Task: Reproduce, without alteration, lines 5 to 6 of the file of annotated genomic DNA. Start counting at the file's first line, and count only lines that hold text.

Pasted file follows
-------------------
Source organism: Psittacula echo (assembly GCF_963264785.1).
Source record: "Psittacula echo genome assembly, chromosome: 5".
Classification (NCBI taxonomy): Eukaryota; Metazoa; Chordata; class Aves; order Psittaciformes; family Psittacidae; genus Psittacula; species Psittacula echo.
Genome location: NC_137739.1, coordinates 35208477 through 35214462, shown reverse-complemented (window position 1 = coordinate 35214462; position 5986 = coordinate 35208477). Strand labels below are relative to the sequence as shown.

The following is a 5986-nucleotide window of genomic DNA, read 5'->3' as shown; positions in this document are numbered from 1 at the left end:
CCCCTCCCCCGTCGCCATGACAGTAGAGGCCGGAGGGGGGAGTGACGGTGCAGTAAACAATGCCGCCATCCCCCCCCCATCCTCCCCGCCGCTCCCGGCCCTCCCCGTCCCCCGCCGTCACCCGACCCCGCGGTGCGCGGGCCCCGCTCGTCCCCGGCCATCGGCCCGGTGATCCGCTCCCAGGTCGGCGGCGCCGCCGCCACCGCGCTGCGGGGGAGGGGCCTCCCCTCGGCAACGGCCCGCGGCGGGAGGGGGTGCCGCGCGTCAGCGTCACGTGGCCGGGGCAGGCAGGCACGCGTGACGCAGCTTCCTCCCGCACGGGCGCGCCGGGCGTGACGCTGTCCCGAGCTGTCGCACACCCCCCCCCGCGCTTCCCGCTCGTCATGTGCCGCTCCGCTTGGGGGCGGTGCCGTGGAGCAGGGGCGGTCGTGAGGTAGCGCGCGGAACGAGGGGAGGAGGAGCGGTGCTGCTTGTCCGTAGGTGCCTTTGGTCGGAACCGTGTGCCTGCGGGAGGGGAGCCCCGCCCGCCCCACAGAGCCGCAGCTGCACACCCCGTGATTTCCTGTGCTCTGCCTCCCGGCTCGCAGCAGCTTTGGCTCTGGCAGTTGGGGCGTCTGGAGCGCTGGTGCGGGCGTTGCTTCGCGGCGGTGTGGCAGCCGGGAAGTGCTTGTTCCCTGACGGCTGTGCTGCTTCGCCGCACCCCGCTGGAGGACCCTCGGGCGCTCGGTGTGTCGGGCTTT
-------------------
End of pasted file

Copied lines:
The following is a 5986-nucleotide window of genomic DNA, read 5'->3' as shown; positions in this document are numbered from 1 at the left end:
CCCCTCCCCCGTCGCCATGACAGTAGAGGCCGGAGGGGGGAGTGACGGTGCAGTAAACAATGCCGCCATCCCCCCCCCATCCTCCCCGCCGCTCCCGGCCCTCCCCGTCCCCCGCCGTCACCCGACCCCGCGGTGCGCGGGCCCCGCTCGTCCCCGGCCATCGGCCCGGTGATCCGCTCCCAGGTCGGCGGCGCCGCCGCCACCGCGCTGCGGGGGAGGGGCCTCCCCTCGGCAACGGCCCGCGGCGGGAGGGGGTGCCGCGCGTCAGCGTCACGTGGCCGGGGCAGGCAGGCACGCGTGACGCAGCTTCCTCCCGCACGGGCGCGCCGGGCGTGACGCTGTCCCGAGCTGTCGCACACCCCCCCCCGCGCTTCCCGCTCGTCATGTGCCGCTCCGCTTGGGGGCGGTGCCGTGGAGCAGGGGCGGTCGTGAGGTAGCGCGCGGAACGAGGGGAGGAGGAGCGGTGCTGCTTGTCCGTAGGTGCCTTTGGTCGGAACCGTGTGCCTGCGGGAGGGGAGCCCCGCCCGCCCCACAGAGCCGCAGCTGCACACCCCGTGATTTCCTGTGCTCTGCCTCCCGGCTCGCAGCAGCTTTGGCTCTGGCAGTTGGGGCGTCTGGAGCGCTGGTGCGGGCGTTGCTTCGCGGCGGTGTGGCAGCCGGGAAGTGCTTGTTCCCTGACGGCTGTGCTGCTTCGCCGCACCCCGCTGGAGGACCCTCGGGCGCTCGGTGTGTCGGGCTTT